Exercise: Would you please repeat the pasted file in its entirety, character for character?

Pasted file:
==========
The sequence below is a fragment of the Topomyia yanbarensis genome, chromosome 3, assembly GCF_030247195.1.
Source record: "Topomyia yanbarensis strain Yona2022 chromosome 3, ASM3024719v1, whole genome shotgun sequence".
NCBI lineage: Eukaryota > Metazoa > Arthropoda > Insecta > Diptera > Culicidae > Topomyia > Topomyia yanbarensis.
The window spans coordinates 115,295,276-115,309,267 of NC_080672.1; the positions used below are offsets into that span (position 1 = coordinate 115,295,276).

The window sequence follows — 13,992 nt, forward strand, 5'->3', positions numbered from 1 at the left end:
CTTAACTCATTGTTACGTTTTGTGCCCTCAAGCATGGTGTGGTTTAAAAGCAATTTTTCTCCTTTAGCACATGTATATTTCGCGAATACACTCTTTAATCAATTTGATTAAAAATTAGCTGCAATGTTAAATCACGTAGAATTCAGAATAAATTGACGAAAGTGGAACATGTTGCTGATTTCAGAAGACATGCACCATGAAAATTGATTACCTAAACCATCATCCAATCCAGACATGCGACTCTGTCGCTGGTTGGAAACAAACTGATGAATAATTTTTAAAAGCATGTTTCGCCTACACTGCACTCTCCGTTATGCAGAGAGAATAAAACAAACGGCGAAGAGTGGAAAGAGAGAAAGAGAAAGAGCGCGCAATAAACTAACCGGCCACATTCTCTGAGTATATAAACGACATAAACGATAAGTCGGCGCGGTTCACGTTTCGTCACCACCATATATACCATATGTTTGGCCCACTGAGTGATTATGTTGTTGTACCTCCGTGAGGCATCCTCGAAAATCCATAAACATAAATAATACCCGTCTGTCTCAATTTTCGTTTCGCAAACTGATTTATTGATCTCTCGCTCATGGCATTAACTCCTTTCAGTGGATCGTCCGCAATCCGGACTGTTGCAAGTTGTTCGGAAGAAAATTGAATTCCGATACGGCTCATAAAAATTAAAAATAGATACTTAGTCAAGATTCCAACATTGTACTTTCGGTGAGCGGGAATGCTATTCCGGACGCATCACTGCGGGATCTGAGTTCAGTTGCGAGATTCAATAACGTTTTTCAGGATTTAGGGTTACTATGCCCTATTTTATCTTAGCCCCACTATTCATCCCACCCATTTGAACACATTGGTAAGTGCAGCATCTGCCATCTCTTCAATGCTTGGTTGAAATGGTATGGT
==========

The sequence below is a fragment of the Topomyia yanbarensis genome, chromosome 3, assembly GCF_030247195.1.
Source record: "Topomyia yanbarensis strain Yona2022 chromosome 3, ASM3024719v1, whole genome shotgun sequence".
NCBI lineage: Eukaryota > Metazoa > Arthropoda > Insecta > Diptera > Culicidae > Topomyia > Topomyia yanbarensis.
The window spans coordinates 115,295,276-115,309,267 of NC_080672.1; the positions used below are offsets into that span (position 1 = coordinate 115,295,276).

The window sequence follows — 13,992 nt, forward strand, 5'->3', positions numbered from 1 at the left end:
CTTAACTCATTGTTACGTTTTGTGCCCTCAAGCATGGTGTGGTTTAAAAGCAATTTTTCTCCTTTAGCACATGTATATTTCGCGAATACACTCTTTAATCAATTTGATTAAAAATTAGCTGCAATGTTAAATCACGTAGAATTCAGAATAAATTGACGAAAGTGGAACATGTTGCTGATTTCAGAAGACATGCACCATGAAAATTGATTACCTAAACCATCATCCAATCCAGACATGCGACTCTGTCGCTGGTTGGAAACAAACTGATGAATAATTTTTAAAAGCATGTTTCGCCTACACTGCACTCTCCGTTATGCAGAGAGAATAAAACAAACGGCGAAGAGTGGAAAGAGAGAAAGAGAAAGAGCGCGCAATAAACTAACCGGCCACATTCTCTGAGTATATAAACGACATAAACGATAAGTCGGCGCGGTTCACGTTTCGTCACCACCATATATACCATATGTTTGGCCCACTGAGTGATTATGTTGTTGTACCTCCGTGAGGCATCCTCGAAAATCCATAAACATAAATAATACCCGTCTGTCTCAATTTTCGTTTCGCAAACTGATTTATTGATCTCTCGCTCATGGCATTAACTCCTTTCAGTGGATCGTCCGCAATCCGGACTGTTGCAAGTTGTTCGGAAGAAAATTGAATTCCGATACGGCTCATAAAAATTAAAAATAGATACTTAGTCAAGATTCCAACATTGTACTTTCGGTGAGCGGGAATGCTATTCCGGACGCATCACTGCGGGATCTGAGTTCAGTTGCGAGATTCAATAACGTTTTTCAGGATTTAGGGTTACTATGCCCTATTTTATCTTAGCCCCACTATTCATCCCACCCATTTGAACACATTGGTAAGTGCAGCATCTGCCATCTCTTCAATGCTTGGTTGAAATGGTATGGT